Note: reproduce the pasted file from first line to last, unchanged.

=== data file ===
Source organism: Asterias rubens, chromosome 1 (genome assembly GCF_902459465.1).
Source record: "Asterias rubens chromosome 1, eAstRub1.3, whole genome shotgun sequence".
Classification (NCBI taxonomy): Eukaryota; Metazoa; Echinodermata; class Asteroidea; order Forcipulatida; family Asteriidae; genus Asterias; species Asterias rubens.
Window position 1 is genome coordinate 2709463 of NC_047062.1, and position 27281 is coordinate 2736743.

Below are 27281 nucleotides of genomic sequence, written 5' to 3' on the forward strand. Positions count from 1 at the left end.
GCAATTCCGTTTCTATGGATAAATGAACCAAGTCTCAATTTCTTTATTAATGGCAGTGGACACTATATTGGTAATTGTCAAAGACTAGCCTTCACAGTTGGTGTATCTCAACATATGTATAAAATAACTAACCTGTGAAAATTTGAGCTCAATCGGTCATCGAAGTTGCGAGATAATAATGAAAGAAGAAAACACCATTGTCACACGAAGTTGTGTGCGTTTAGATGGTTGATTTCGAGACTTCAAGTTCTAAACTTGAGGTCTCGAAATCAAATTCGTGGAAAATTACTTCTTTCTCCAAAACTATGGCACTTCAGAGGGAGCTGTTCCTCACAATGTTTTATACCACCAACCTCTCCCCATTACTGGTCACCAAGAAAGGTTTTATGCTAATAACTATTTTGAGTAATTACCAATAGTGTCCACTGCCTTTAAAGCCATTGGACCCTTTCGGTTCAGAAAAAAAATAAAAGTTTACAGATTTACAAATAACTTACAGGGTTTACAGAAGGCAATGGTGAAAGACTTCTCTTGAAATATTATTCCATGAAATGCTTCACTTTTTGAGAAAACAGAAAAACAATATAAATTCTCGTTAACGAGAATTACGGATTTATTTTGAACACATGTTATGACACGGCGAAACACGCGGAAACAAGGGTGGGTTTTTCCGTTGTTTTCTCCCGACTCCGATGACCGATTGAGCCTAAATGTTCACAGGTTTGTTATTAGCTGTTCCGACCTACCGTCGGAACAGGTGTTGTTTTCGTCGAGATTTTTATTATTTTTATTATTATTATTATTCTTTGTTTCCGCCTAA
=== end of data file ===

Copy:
Source organism: Asterias rubens, chromosome 1 (genome assembly GCF_902459465.1).
Source record: "Asterias rubens chromosome 1, eAstRub1.3, whole genome shotgun sequence".
Classification (NCBI taxonomy): Eukaryota; Metazoa; Echinodermata; class Asteroidea; order Forcipulatida; family Asteriidae; genus Asterias; species Asterias rubens.
Window position 1 is genome coordinate 2709463 of NC_047062.1, and position 27281 is coordinate 2736743.

Below are 27281 nucleotides of genomic sequence, written 5' to 3' on the forward strand. Positions count from 1 at the left end.
GCAATTCCGTTTCTATGGATAAATGAACCAAGTCTCAATTTCTTTATTAATGGCAGTGGACACTATATTGGTAATTGTCAAAGACTAGCCTTCACAGTTGGTGTATCTCAACATATGTATAAAATAACTAACCTGTGAAAATTTGAGCTCAATCGGTCATCGAAGTTGCGAGATAATAATGAAAGAAGAAAACACCATTGTCACACGAAGTTGTGTGCGTTTAGATGGTTGATTTCGAGACTTCAAGTTCTAAACTTGAGGTCTCGAAATCAAATTCGTGGAAAATTACTTCTTTCTCCAAAACTATGGCACTTCAGAGGGAGCTGTTCCTCACAATGTTTTATACCACCAACCTCTCCCCATTACTGGTCACCAAGAAAGGTTTTATGCTAATAACTATTTTGAGTAATTACCAATAGTGTCCACTGCCTTTAAAGCCATTGGACCCTTTCGGTTCAGAAAAAAAATAAAAGTTTACAGATTTACAAATAACTTACAGGGTTTACAGAAGGCAATGGTGAAAGACTTCTCTTGAAATATTATTCCATGAAATGCTTCACTTTTTGAGAAAACAGAAAAACAATATAAATTCTCGTTAACGAGAATTACGGATTTATTTTGAACACATGTTATGACACGGCGAAACACGCGGAAACAAGGGTGGGTTTTTCCGTTGTTTTCTCCCGACTCCGATGACCGATTGAGCCTAAATGTTCACAGGTTTGTTATTAGCTGTTCCGACCTACCGTCGGAACAGGTGTTGTTTTCGTCGAGATTTTTATTATTTTTATTATTATTATTATTCTTTGTTTCCGCCTAA